If the prospect of CEO (Christmas Entertainment Overload) has you shredding your Santa hat in despair, you might enjoy a comedy being staged by Theatre Inconnu. The Fernwood company has just opened Mark Doherty’s Trad, a gentle satire of Irish theatre.
The award-winning play is about a century-old Irishman, Thomas, and his even older father, Da. Thomas reveals he sired a child 70 years ago. This spurs Da — who’s thrilled to learn his lineage will continue — into suggesting an epic journey to locate the long-lost offspring.
Directed by Wendy Merk, Trad pokes affectionate fun at Irish theatre’s rich history. Son Thomas (Deirdre Tipping) is missing an arm. This, perhaps, is a tip of the cap to Sean O’Casey’s Juno and the Paycock, in which one character has lost an arm in the War of Independence. In Trad, the duo meet such stock Irish characters as a whiskey-guzzling priest and a querullous old crone, both played by David Conway.
Not to be outdone in the missing-limbs department, Da (Gloria Snider) has only one leg. Such black-humour touches reflect a long tradition of finding comedy in the grotesque, displayed by Martin McDonagh and many other Irish dramatists.
Playwright Doherty, who began as a stand-up comic, is clever at coining amusing turns of phrase. When Da asks Thomas who the mother of his child was, he replies: “A girl, Da — a human lady.” Irish story-telling is skewered throughout. Da’s yarns include the tale of a man who urinates so furiously against a wall following an epic booze-up, it falls over and crushes him to death.
Almost unrecognizable underneath a luxuriant beard and long hair, Snider particularly impressed as Da on Thursday night. I’ve seen this actor many times in smaller parts. With Da, Snider comes fully into her own, finding the humour in the role, yet also tapping into Da’s dignity and humanity. She captures the musicality, poetry and poignancy Doherty intends to convey.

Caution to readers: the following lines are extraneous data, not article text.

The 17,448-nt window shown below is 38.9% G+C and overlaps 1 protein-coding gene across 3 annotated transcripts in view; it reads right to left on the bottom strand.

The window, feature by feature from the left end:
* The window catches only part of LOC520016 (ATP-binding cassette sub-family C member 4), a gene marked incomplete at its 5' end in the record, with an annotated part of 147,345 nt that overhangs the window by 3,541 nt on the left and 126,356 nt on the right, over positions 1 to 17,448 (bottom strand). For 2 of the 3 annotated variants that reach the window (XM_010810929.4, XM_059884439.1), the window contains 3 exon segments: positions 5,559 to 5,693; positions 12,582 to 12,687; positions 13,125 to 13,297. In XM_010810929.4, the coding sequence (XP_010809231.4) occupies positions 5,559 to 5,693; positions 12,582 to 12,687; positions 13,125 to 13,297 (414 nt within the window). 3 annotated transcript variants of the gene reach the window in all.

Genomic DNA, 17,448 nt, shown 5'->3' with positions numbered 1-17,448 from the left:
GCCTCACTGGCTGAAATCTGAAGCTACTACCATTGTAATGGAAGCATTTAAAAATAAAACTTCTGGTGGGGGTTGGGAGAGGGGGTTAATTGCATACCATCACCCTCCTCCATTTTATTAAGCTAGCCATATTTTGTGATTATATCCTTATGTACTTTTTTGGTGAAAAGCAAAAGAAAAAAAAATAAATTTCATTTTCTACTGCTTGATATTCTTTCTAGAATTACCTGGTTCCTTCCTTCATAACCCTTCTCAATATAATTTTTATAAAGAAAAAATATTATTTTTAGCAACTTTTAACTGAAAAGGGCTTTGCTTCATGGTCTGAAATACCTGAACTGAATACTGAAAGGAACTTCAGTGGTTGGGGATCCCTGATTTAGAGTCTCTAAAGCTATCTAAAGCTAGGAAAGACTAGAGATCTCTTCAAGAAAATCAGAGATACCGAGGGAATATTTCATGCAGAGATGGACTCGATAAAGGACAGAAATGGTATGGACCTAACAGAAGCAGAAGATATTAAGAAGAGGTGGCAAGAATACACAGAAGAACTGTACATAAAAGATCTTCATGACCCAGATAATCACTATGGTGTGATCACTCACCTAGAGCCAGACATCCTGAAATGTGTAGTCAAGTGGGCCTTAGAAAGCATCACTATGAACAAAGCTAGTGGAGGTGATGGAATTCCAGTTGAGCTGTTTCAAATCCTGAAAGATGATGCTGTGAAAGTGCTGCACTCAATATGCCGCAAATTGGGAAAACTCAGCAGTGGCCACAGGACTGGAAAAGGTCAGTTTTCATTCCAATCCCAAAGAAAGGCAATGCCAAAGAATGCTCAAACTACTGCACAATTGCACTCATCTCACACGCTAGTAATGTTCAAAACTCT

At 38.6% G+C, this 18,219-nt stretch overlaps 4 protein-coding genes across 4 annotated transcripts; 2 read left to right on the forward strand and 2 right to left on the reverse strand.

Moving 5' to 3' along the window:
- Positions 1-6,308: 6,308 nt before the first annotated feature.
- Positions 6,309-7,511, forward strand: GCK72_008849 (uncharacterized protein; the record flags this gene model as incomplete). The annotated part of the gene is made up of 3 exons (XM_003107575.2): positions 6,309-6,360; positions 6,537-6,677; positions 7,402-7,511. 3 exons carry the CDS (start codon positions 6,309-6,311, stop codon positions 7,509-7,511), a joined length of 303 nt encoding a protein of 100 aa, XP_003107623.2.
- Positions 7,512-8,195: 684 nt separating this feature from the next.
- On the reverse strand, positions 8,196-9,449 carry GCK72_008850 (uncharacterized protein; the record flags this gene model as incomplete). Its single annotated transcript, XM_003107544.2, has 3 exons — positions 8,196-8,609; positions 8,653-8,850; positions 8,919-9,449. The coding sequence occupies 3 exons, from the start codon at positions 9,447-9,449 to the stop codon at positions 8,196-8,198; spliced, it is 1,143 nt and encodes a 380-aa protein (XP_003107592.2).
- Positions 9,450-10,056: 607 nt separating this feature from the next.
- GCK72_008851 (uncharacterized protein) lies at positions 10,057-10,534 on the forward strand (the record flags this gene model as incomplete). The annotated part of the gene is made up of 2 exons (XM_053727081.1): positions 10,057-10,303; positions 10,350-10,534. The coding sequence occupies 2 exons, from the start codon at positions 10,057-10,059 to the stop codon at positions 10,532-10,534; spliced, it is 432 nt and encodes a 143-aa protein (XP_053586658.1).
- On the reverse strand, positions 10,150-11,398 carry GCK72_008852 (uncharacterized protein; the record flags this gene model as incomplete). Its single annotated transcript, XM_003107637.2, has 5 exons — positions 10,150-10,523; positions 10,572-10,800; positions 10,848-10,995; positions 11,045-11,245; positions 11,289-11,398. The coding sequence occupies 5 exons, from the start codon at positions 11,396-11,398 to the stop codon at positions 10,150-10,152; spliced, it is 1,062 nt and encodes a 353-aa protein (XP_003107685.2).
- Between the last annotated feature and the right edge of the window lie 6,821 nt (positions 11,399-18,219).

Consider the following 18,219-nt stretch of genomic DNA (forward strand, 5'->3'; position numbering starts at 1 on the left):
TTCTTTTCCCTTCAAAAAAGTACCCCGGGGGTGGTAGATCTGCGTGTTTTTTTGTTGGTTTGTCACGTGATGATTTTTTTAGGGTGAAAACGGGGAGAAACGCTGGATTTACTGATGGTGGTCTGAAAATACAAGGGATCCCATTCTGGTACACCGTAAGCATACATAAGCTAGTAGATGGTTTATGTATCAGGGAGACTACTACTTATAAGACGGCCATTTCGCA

Projections are used successfully in this show, particularly a final sequence with moonlight and lapping waves.
There were times when the action lagged — Da and Thomas spent a good deal of time hobbling about the small stage exaggeratedly. At one point, Conway lost his way in the script, but was deftly prodded back on track by Tipping and Snider.
Those who enjoy the rich tradition of Irish theatre might enjoy this short play, about 95 minutes including intermission.
If you’re lucky enough to find a ticket, there’s still time to catch Victoria Operatic Society’s Rent, with final performances today and Sunday.
There’s plenty of favourable buzz about this one — and with justification. It’s a great show, indeed, one of the VOS’s best in recent years.
Now 22 years old, the late Jonathan Larsen’s musical was a massive hit, winning a Pulitzer Prize and a fistful of Tony Awards. Rent is a reinvention of Puccini’s La bohème, with Manhattan’s East Village taking the place of Paris’s Latin Quarter.
Tubercular Mimi of La bohème becomes another Mimi entirely. She’s a spunky 19-year-old (played by Alyssa Bryce with appropriate vivacity) who dances in a bondage club sporting glittering blue Spandex tights.
Rudolfo the poet is transformed into Roger (the excellent Sean Baker), a motorcycle-jacket clad rocker with songwriter’s block. Marcello is Mark (a strong, likable Liam McDonald), a videographer.
These cash-strapped artists live in a dilapidated loft, a gritty two-storey affair with a spiral staircase, industrial sliding door and wonderful lanterns.
This fine set was designed by the talented Barbara Clerihue, with moody lighting by Adam Wilkinson.
A love letter to youthful creativity and passion, Rent boasts the joie de vivre of Hair. And at its best, the accessible score — mostly rock and pop with gospel touches — offers the intensity and melodicism of Jesus Christ Superstar.
Led by keyboardist Brad L’Ecuyer, the production boasts a crack sextet.
The band, featuring some of Victoria’s most talented musicians, is strong but never overshadows the singers.
There are many good vocalists here. Among the standouts is Baker as Roger, who during a recent matinee not only sang with passion but displayed an ability to bull’s-eye high notes.
Also of note was Sarah Newton as the sassy Maureen, who nailed the spectacular and difficult showcase tune Over the Moon. (By the way, Maureen lobs one of the oddest lines in theatre: “There will always be women in rubber flirting with me.”)
Young Dan Comeau impressed as Angel, a drag queen bristling with life and fun despite having AIDS.
Displaying a pleasingly husky timbre, Comeau performed particularly well for the number Today 4 You B, drumming both a plastic tub and a table, which he vaulted onto with athletic aplomb.
There are no weak links in this cast, which includes Rae Paxton, Bret Newton and Liam Reitsma.
For those looking for entertaining alternatives to sugar plum fairies and Christmas choirs, Rent is a sure bet.